It is also important for us to understand the basic meaning of the symbolism of Jesus’ life. Jesus’ presence in the world was a symbol that God Himself was now present in the world of men. This is not to say that God was not actually present in Christ, but is a way to look beyond the physical presence to the spiritual meaning. Matthew captures the very essence of the symbolic meaning of Jesus when he records the announcement of the angel to Joseph. “The virgin will be with child and will give birth to a son, and they will call him Immanuel” – which means, ‘God with us’” (Matt. 1:23). The implications of God being among us are staggering, for it implies that all the symbols that mediated a transcended God are no longer needed. The God of the other world has come into the world of men in the person of His son. Therefore, the religious symbols that mediate His presence in the past are no longer needed. The coming of God among His people in the person of Jesus has rendered all the mediating symbolism of religions obsolete, old, and destined to vanish away (Heb. 8:13). Thus, God’s people now have direct access and fellowship with the Father in Jesus Christ. Hence, all symbols of the Christian faith must symbolize the presence of God among His people in their ordinary and everyday experiences. Any symbol that does not must be viewed suspiciously as a possible subversion of the faith and a distancing of God from His people. All such symbols are questionable and should be scrutinized to see if they belong in the Christian movement. These symbols surely should never be bound on other believers as symbols of God’s acceptance or symbols of acceptable fellowship that mediates between believers.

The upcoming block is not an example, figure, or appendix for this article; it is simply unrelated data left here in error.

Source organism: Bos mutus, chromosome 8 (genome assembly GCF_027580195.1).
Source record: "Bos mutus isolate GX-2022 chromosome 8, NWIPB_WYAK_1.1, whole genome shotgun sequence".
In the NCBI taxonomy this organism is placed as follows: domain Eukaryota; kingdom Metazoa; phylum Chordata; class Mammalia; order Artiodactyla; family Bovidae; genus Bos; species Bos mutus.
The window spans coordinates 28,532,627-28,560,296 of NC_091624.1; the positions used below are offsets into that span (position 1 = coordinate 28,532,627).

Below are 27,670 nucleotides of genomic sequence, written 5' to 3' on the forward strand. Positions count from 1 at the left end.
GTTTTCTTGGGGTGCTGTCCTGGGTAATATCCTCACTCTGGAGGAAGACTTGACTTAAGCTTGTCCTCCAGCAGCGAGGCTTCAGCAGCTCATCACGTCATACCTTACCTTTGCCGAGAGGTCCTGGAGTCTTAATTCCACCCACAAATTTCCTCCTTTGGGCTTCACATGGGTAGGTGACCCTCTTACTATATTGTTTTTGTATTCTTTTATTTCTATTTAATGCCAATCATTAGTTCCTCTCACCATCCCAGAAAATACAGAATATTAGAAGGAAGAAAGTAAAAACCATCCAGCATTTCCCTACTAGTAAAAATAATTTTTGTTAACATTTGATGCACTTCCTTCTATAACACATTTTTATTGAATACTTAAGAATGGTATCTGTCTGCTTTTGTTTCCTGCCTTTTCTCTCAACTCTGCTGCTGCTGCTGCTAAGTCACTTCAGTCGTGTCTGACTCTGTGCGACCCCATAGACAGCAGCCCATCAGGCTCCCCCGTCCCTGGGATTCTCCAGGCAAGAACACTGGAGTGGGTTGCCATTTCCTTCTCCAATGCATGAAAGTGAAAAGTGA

In view of this, the entire enterprise of religion itself, along with its sacred symbols of mediation might be brought into question. At the very least, we must begin to view religion with a suspicion that it may not be everything it seems to be. In fact, if we are right, it is the very opposite of what it appears to be. It appears, at least to the majority, to be a symbol of the presence of God. However, in reality it is a symbol of the absence and negation of the true God, who no longer dwells in the sacred or holy, but rather in the everyday and ordinary. Keeping with this line of thought, we could say that religion itself is a symbol and it is a symbol that speaks. When it speaks, it speaks of a God who is out there somewhere in another world, a God who is wholly other and removed from the world of men; a God who is distant from His people and who must be approached in and through the sacred. Yet, when we turn to revelation, we find that God is no longer to be found in the sacred symbols of religion, but rather in the symbols of His one and only Son Jesus Christ and His Spirit that abides with and in His Spirit-filled people. In these two living symbols, God has drawn near to His people in the everyday for everyone. There is no longer a need for believers to approach God through the sacred symbols of religion. Though religious symbols may induce feelings of other-worldliness, they cannot and do not draw us closer to God. In the end, all religious symbols other than Jesus and the Spirit, will distance people from God. For in the end, at least for the majority of men, all religious symbolism slips into idolatry.